Magecraft is an ability word (meaning it works differently on different cards, unlike keywords like Mentor that always work the same) that rewards you for casting and copying spells. It functions similarly to Prowess, except there’s a great diversity of effects it provides. The challenge of building Magecraft into a set is that draft decks simply don’t have room for much beyond creatures and removal spells. To solve that problem, Magic created a linked pair of two mechanics, and they’re the glue that brings together much of the lesson.

Modal Double-Faced cards return for the last time this cycle. Their appearance is the same as it was in Kaldheim—exclusively on rares and mythic rates, rendering them marginal for Strixhaven Limited.

Learn is a new keyword action. When you learn, you choose one of two things—you can tutor for any Lesson card in your sideboard or you can rummage (discard a card, then draw a card). You can also opt to do nothing if you’re out of Lessons and in danger of decking or love your hand.

Lesson is a new card type on sorceries. By itself, it doesn’t do or mean anything (like snow in Kaldheim). But in conjunction with the Learn mechanic, you can grab Lessons out of your sideboard. This allows you to artificially increase the density of instants and sorceries to enable Magecraft (and other spells-matter cards) without forcing taking up creature or removal slots.

Let’s Learn about Lessons

There is a lot going on with the design of Learn and Lessons. Learn is a tutoring mechanic, one of the most powerful and dangerous mechanics in Magic. It both draws you a card and gives you control over what that card is. Interestingly, Learn only seems seems to add 1 to a card’s mana cost. This contrasts with drawing a card, which tends to add 2 to a mana cost. When you look at Lessons, this makes sense, since most Lessons are overcosted and/or weak in effect to offset how powerful Learning them is.

One could imagine another world where that Lessons aren’t tutored for, but drawn randomly. In such a world, both Learn and Lessons could be more aggressively costed, since they’re card advantage without card filtering. And if you’ve played with Contraptions, you know that this is a solution with its own problems. Draft one good Contraption and the “right” way to build your deck is to only use that Contraption (so that you’re guaranteed to randomly assemble it first). Instead, we have weaker Lessons (which makes Learn weaker) all so that you’re rewarded for taking as many Lessons as possible—which absolutely makes sense in Magic School World and lets you play with the cool new mechanic more.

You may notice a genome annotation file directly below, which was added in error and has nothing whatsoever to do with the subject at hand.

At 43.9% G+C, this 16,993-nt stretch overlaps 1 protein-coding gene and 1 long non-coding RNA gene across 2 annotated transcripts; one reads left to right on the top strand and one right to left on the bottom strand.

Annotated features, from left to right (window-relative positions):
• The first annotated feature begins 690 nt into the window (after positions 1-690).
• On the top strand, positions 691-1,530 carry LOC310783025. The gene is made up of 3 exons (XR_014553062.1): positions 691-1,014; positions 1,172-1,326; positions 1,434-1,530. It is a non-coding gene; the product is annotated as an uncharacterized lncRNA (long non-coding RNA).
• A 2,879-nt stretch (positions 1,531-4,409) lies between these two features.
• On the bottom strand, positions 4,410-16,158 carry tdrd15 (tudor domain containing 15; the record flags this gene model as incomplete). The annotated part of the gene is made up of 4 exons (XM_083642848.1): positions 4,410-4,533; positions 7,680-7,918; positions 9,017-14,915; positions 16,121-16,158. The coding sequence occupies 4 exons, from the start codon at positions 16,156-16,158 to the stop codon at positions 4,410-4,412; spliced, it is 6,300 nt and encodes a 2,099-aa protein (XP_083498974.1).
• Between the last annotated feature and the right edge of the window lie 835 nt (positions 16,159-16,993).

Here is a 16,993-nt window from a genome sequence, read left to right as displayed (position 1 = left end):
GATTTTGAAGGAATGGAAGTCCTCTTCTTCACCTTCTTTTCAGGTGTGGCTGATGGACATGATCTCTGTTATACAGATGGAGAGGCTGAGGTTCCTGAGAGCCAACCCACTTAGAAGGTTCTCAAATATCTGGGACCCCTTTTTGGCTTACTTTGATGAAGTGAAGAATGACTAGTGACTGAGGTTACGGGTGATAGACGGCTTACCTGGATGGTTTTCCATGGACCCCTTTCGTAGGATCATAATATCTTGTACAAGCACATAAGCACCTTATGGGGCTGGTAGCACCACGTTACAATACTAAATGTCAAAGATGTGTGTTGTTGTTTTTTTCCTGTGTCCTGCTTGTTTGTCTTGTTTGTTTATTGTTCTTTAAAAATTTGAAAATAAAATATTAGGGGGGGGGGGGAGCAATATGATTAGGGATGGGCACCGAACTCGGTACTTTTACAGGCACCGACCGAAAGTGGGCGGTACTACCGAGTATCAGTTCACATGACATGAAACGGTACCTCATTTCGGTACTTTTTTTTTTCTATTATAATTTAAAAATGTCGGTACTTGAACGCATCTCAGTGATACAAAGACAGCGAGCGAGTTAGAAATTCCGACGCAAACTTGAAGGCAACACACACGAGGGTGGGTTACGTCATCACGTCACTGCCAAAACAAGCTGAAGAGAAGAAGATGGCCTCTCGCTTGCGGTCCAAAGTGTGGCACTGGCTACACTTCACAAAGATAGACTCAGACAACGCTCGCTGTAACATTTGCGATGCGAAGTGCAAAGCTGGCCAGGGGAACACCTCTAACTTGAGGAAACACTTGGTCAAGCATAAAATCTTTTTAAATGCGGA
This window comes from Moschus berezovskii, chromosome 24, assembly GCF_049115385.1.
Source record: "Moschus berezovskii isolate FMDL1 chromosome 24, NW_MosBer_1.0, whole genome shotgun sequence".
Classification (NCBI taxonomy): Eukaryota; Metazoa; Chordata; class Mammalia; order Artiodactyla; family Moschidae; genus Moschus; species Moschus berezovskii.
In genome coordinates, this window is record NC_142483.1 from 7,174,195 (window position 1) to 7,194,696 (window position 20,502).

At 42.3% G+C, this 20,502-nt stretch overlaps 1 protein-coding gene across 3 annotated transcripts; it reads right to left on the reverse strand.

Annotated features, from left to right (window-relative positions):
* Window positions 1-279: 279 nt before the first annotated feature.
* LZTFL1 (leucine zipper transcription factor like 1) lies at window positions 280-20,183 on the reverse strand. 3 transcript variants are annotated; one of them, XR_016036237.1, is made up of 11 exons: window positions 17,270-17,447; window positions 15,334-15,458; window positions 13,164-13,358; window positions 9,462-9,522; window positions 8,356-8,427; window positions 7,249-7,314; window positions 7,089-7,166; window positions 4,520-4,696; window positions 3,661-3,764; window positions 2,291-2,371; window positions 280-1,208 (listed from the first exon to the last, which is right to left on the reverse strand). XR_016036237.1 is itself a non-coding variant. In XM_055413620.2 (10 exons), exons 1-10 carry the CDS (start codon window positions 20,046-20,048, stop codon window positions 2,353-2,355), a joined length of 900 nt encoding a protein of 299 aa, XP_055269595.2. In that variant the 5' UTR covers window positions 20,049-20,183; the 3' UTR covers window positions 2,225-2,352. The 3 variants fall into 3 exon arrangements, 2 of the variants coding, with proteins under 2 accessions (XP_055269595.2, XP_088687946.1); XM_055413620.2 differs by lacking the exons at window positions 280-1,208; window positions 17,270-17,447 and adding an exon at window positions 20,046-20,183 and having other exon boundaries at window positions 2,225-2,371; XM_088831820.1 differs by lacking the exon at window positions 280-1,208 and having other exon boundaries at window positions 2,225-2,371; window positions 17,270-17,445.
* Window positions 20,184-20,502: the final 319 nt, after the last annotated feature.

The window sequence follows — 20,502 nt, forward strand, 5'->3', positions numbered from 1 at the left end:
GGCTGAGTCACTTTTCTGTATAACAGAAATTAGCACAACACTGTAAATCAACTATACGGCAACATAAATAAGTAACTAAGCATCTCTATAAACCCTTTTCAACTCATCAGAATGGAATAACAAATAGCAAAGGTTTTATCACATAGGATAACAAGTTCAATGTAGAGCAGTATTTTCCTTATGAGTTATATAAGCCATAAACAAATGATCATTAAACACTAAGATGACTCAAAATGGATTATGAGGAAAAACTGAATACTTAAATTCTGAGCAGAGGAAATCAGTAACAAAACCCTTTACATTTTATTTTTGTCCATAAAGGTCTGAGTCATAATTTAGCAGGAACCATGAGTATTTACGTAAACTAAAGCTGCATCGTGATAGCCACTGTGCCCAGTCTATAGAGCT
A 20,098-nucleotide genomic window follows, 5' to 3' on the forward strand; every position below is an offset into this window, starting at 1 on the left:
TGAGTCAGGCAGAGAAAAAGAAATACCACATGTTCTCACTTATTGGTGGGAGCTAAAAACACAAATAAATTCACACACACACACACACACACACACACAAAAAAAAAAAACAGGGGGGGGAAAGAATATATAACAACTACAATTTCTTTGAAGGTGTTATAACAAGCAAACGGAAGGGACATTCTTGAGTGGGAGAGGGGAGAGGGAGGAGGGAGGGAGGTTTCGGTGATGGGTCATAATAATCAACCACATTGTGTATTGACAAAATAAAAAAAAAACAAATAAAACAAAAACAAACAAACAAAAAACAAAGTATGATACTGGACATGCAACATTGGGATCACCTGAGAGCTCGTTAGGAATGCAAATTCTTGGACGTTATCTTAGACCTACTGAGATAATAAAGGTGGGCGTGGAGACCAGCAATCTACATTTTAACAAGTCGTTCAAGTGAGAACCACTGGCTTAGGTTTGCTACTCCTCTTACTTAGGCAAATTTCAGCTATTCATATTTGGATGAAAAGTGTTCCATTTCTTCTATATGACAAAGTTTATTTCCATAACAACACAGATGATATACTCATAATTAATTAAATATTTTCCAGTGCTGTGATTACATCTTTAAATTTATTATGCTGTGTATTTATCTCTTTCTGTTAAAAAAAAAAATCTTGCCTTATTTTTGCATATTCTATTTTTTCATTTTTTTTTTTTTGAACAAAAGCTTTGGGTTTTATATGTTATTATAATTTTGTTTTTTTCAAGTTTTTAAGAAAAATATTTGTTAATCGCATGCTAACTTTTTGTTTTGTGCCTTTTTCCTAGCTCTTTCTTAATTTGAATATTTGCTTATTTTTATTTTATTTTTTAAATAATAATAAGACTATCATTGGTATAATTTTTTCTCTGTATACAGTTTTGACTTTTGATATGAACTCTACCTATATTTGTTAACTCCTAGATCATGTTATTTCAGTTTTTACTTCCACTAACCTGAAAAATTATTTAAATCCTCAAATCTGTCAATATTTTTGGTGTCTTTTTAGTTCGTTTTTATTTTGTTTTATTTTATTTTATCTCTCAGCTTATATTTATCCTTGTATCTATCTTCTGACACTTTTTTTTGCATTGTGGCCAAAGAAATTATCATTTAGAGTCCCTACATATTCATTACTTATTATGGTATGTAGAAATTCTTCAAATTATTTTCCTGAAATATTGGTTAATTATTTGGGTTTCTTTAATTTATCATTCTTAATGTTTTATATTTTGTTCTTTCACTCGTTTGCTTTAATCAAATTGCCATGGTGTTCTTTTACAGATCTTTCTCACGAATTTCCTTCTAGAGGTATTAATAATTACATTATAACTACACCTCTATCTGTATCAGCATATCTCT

Strixhaven features twenty Lessons (nine of which are common—four colorless and one for each college) and twenty-one cards with Learn (ten of which are common and they’re mostly evenly distributed—if you double count hybrid cards, white, black, and green have three while blue and red have two). We’ll see how the format plays out, but every common colored lesson seems to hit a good sweet spot—they’re about half a mana too expensive for you to be excited to play them in your deck, but things you’ll be perfectly happy to Learn from your sideboard.

There’s also the question of how good Learn cards need to be—Guiding Voice and Hunt for Specimens aren’t exactly thrilling cards by themselves, but they are basically guaranteed to have a second effect stapled onto them to potentially make both cards more than the sum of their parts.

Strixhaven looks be to a tricky set to crack. It reminds me a bit of Ikoria—Magecraft and Lessons wind through all colors just as Mutate did. You get Lessons from out of the game just as you did with Companions (though Lessons are much, much weaker). The set has many quiet themes rather than a small number of loud ones. The only big concern I have is the amount of text that’s been creeping onto cards this year—I feel like I still see people forget abilities in Kaldheim draft despite the format having run its course—Strixhaven seems as wordy if not more so.

Thankfully, there’ll be plenty of time to crack the format. And if the Kaldheim Open was any indication, there’ll hopefully be opportunity to play some competitive Limited on Arena and leverage this practice!

Zachary Barash is a New York City-based game designer and the commissioner of Team Draft League. He designs for Kingdom Death: Monster, has a Game Design MFA from the NYU Game Center, and does freelance game design. When the stars align, he streams Magic (but the stars align way less often than he’d like).